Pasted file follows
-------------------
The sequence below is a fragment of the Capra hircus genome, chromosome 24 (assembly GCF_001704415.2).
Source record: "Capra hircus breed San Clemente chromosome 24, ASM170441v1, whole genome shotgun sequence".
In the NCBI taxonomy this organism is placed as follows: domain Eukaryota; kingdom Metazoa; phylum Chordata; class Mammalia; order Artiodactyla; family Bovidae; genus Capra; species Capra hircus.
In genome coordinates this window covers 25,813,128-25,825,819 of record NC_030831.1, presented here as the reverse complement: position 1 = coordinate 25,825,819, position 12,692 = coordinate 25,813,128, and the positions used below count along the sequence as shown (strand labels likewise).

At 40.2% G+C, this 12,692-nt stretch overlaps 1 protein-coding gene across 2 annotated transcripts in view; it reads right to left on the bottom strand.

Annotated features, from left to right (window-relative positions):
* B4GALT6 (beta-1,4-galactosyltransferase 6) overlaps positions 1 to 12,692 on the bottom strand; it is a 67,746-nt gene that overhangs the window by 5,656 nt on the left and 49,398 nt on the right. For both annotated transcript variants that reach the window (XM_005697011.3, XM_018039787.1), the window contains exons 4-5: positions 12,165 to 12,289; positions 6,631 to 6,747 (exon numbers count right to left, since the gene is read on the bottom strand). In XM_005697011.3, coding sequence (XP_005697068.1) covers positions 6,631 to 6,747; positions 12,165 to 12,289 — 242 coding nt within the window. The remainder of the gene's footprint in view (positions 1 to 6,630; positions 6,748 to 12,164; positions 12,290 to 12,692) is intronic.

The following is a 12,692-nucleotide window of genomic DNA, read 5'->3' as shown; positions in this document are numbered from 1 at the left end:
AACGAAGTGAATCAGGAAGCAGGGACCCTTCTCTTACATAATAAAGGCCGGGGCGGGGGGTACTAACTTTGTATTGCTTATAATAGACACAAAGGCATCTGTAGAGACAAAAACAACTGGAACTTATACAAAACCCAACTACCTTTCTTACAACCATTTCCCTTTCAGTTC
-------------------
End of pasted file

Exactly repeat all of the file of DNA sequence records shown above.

The sequence below is a fragment of the Capra hircus genome, chromosome 24 (assembly GCF_001704415.2).
Source record: "Capra hircus breed San Clemente chromosome 24, ASM170441v1, whole genome shotgun sequence".
In the NCBI taxonomy this organism is placed as follows: domain Eukaryota; kingdom Metazoa; phylum Chordata; class Mammalia; order Artiodactyla; family Bovidae; genus Capra; species Capra hircus.
In genome coordinates this window covers 25,813,128-25,825,819 of record NC_030831.1, presented here as the reverse complement: position 1 = coordinate 25,825,819, position 12,692 = coordinate 25,813,128, and the positions used below count along the sequence as shown (strand labels likewise).

At 40.2% G+C, this 12,692-nt stretch overlaps 1 protein-coding gene across 2 annotated transcripts in view; it reads right to left on the bottom strand.

Annotated features, from left to right (window-relative positions):
* B4GALT6 (beta-1,4-galactosyltransferase 6) overlaps positions 1 to 12,692 on the bottom strand; it is a 67,746-nt gene that overhangs the window by 5,656 nt on the left and 49,398 nt on the right. For both annotated transcript variants that reach the window (XM_005697011.3, XM_018039787.1), the window contains exons 4-5: positions 12,165 to 12,289; positions 6,631 to 6,747 (exon numbers count right to left, since the gene is read on the bottom strand). In XM_005697011.3, coding sequence (XP_005697068.1) covers positions 6,631 to 6,747; positions 12,165 to 12,289 — 242 coding nt within the window. The remainder of the gene's footprint in view (positions 1 to 6,630; positions 6,748 to 12,164; positions 12,290 to 12,692) is intronic.

The following is a 12,692-nucleotide window of genomic DNA, read 5'->3' as shown; positions in this document are numbered from 1 at the left end:
AACGAAGTGAATCAGGAAGCAGGGACCCTTCTCTTACATAATAAAGGCCGGGGCGGGGGGTACTAACTTTGTATTGCTTATAATAGACACAAAGGCATCTGTAGAGACAAAAACAACTGGAACTTATACAAAACCCAACTACCTTTCTTACAACCATTTCCCTTTCAGTTC